Not always the way every poet gets to hear her words turned into music for the first time!

Paul Moravec, described as a “New-Tonalist” (“neither embarrassed nor paralyzed by tradition”), received the 2004 Pulitzer Prize in Music for his “Tempest Fantasy” which Trio Solisti and clarinetist David Krakauer played in Harrisburg around that time. Sort of a break-through piece for him, it more or less officially put him on the map, though he’d written a great deal of music before and since.

Jeremy Gill, a Harrisburg native now based in Philadelphia where he is now focusing on composing and conducting, is well-known to Harrisburg audiences through performances of works on Market Square Concerts including a work composed for the Parker Quartet to celebrate MSC’s 25th Anniversary, and by the Harrisburg Symphony (most recently, his Symphony No. 1). A recent CD on the Albany label includes his “Book of Hours” with pianist Peter Orth (another name familiar to Market Square Concerts regulars – he played on the very first concert in 1982) and a powerful song cycle “Helian” which Jeremy and baritone Jonathan Hays (another Harrisburg-area native) performed just this past Friday at Pine Street Presbyterian Church.

After identifying the composers she wanted to include in this commissioning project, Lucy selected 15 of her poems, spanning the years but which have always been kept “in dusty drawers,” and sent them out to composers, asking them to choose which ones they’d like to set.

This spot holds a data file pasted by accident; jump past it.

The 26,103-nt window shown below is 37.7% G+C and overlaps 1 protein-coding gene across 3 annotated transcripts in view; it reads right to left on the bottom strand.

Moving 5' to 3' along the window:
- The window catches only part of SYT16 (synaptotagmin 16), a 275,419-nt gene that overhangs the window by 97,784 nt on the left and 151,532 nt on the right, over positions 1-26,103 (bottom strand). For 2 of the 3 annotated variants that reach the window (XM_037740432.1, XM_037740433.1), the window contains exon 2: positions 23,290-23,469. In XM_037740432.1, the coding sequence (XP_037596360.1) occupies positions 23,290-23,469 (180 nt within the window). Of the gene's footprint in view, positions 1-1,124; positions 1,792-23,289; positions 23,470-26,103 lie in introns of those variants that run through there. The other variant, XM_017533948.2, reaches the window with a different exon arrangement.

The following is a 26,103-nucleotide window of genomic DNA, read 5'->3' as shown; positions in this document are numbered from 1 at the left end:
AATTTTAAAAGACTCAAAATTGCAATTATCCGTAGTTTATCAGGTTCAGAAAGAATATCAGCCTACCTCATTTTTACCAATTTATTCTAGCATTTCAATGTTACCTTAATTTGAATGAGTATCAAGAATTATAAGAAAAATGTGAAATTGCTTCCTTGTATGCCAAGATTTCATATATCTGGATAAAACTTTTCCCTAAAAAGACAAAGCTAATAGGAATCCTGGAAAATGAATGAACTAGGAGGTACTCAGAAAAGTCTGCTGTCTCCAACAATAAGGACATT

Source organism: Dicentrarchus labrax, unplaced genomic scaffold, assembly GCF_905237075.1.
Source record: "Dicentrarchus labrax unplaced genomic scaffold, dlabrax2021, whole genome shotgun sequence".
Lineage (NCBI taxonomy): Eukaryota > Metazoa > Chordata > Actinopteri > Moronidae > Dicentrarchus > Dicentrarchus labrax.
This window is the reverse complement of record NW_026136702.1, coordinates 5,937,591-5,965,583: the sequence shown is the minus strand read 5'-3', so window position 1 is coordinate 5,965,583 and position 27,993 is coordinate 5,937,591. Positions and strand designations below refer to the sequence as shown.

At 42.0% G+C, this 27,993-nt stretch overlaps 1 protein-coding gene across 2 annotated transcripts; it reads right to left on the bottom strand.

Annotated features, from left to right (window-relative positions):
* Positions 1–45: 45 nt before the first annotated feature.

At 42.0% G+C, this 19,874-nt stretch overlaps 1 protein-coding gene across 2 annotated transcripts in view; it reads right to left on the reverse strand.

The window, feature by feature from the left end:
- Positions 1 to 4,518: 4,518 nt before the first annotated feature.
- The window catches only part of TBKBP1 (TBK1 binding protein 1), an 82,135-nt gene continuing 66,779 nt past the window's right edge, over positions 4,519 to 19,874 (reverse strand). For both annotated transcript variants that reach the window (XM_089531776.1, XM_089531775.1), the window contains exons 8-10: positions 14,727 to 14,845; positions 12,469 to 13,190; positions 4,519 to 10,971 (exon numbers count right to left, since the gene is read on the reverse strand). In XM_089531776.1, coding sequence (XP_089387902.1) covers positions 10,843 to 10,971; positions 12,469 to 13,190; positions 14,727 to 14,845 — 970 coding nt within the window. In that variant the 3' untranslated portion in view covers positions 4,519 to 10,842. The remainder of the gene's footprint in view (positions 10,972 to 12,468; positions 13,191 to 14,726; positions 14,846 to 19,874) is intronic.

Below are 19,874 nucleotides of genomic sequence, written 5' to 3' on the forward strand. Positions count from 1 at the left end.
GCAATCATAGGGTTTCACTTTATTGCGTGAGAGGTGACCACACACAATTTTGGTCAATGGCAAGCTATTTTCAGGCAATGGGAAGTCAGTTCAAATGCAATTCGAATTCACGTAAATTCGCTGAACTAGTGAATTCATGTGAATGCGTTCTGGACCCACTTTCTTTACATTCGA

For instance, as he explained to Cary Burkett, Jeremy Gill chose three poems “reflective in some way on the act of writing or on the personality or the philosophy of the writer.” He described the middle song, “On Hearing a Very Famous Man Speak Profoundly” as a young student (presumably Lucy) sitting in a lecture hall listening to this man droning on and on and she’s not the least bit interested in what he has to say – more interested, actually, in the bird outside the window. If the first song is nervous, a young poet concerned about being heard, about finding her voice, the third is a plea by a poet to take her words and turn them into songs.

So in addition to having been the founding Director of Market Square Concerts, writer of program notes, frequently page turner and occasionally stage hand, Lucy Miller Murray now helps celebrate the organization she so innocently started in 1982 by taking on the role of Poet.

Which, now that I think of it, she has always been – as someone choosing the artists and suggesting the repertoire, bringing performances to life (as much an act of creation as anything), eloquently advocating for the arts, even filling out grants, not to forget everything else that goes unseen behind the curtain – except now, finally, it’s official.

- Dick Strawser

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In the 2nd photo, taken following the world premiere of the Violin Sonata by Philip Glass: L-R with pianist Jon Klibonoff, Ed Harsh from Meet the Composer who was instrumental in arranging the commission, Martin Murray and Lucy Miller Murray (holding the score of the sonata), and violinist Maria Bachmann.